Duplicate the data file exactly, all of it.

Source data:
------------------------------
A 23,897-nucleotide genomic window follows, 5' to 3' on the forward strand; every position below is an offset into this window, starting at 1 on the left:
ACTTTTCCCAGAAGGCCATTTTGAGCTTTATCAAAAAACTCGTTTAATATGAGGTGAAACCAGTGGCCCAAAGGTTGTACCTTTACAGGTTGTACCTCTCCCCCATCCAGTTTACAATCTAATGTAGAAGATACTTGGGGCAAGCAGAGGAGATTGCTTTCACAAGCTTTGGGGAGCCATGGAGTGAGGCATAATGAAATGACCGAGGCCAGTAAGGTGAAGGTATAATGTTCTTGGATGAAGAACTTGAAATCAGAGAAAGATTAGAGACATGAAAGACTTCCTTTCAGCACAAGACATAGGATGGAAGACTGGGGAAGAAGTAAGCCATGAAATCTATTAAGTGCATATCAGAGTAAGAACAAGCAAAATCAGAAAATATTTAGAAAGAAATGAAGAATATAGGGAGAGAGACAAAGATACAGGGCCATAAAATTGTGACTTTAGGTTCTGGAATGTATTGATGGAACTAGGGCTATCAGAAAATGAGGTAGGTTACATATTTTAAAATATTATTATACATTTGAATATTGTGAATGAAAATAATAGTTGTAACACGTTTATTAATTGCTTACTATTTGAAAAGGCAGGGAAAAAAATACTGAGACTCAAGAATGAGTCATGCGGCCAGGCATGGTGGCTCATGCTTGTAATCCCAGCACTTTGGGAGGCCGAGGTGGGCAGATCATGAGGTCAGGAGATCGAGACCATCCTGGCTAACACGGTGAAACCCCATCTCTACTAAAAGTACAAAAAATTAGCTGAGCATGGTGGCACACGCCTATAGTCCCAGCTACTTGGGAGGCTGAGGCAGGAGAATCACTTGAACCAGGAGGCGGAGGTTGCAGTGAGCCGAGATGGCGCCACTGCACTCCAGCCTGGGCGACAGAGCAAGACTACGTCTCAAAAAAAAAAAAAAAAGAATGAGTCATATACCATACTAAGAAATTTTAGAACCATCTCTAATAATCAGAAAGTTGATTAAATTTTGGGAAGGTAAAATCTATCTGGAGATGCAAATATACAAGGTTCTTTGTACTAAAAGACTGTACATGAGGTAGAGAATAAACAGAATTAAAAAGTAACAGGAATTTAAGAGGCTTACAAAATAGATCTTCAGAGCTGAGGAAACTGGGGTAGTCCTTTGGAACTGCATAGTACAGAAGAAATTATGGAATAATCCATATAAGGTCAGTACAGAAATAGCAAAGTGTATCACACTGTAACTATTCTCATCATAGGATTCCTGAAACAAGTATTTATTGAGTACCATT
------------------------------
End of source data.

A 23,897-nucleotide genomic window follows, 5' to 3' on the forward strand; every position below is an offset into this window, starting at 1 on the left:
ACTTTTCCCAGAAGGCCATTTTGAGCTTTATCAAAAAACTCGTTTAATATGAGGTGAAACCAGTGGCCCAAAGGTTGTACCTTTACAGGTTGTACCTCTCCCCCATCCAGTTTACAATCTAATGTAGAAGATACTTGGGGCAAGCAGAGGAGATTGCTTTCACAAGCTTTGGGGAGCCATGGAGTGAGGCATAATGAAATGACCGAGGCCAGTAAGGTGAAGGTATAATGTTCTTGGATGAAGAACTTGAAATCAGAGAAAGATTAGAGACATGAAAGACTTCCTTTCAGCACAAGACATAGGATGGAAGACTGGGGAAGAAGTAAGCCATGAAATCTATTAAGTGCATATCAGAGTAAGAACAAGCAAAATCAGAAAATATTTAGAAAGAAATGAAGAATATAGGGAGAGAGACAAAGATACAGGGCCATAAAATTGTGACTTTAGGTTCTGGAATGTATTGATGGAACTAGGGCTATCAGAAAATGAGGTAGGTTACATATTTTAAAATATTATTATACATTTGAATATTGTGAATGAAAATAATAGTTGTAACACGTTTATTAATTGCTTACTATTTGAAAAGGCAGGGAAAAAAATACTGAGACTCAAGAATGAGTCATGCGGCCAGGCATGGTGGCTCATGCTTGTAATCCCAGCACTTTGGGAGGCCGAGGTGGGCAGATCATGAGGTCAGGAGATCGAGACCATCCTGGCTAACACGGTGAAACCCCATCTCTACTAAAAGTACAAAAAATTAGCTGAGCATGGTGGCACACGCCTATAGTCCCAGCTACTTGGGAGGCTGAGGCAGGAGAATCACTTGAACCAGGAGGCGGAGGTTGCAGTGAGCCGAGATGGCGCCACTGCACTCCAGCCTGGGCGACAGAGCAAGACTACGTCTCAAAAAAAAAAAAAAAAGAATGAGTCATATACCATACTAAGAAATTTTAGAACCATCTCTAATAATCAGAAAGTTGATTAAATTTTGGGAAGGTAAAATCTATCTGGAGATGCAAATATACAAGGTTCTTTGTACTAAAAGACTGTACATGAGGTAGAGAATAAACAGAATTAAAAAGTAACAGGAATTTAAGAGGCTTACAAAATAGATCTTCAGAGCTGAGGAAACTGGGGTAGTCCTTTGGAACTGCATAGTACAGAAGAAATTATGGAATAATCCATATAAGGTCAGTACAGAAATAGCAAAGTGTATCACACTGTAACTATTCTCATCATAGGATTCCTGAAACAAGTATTTATTGAGTACCATT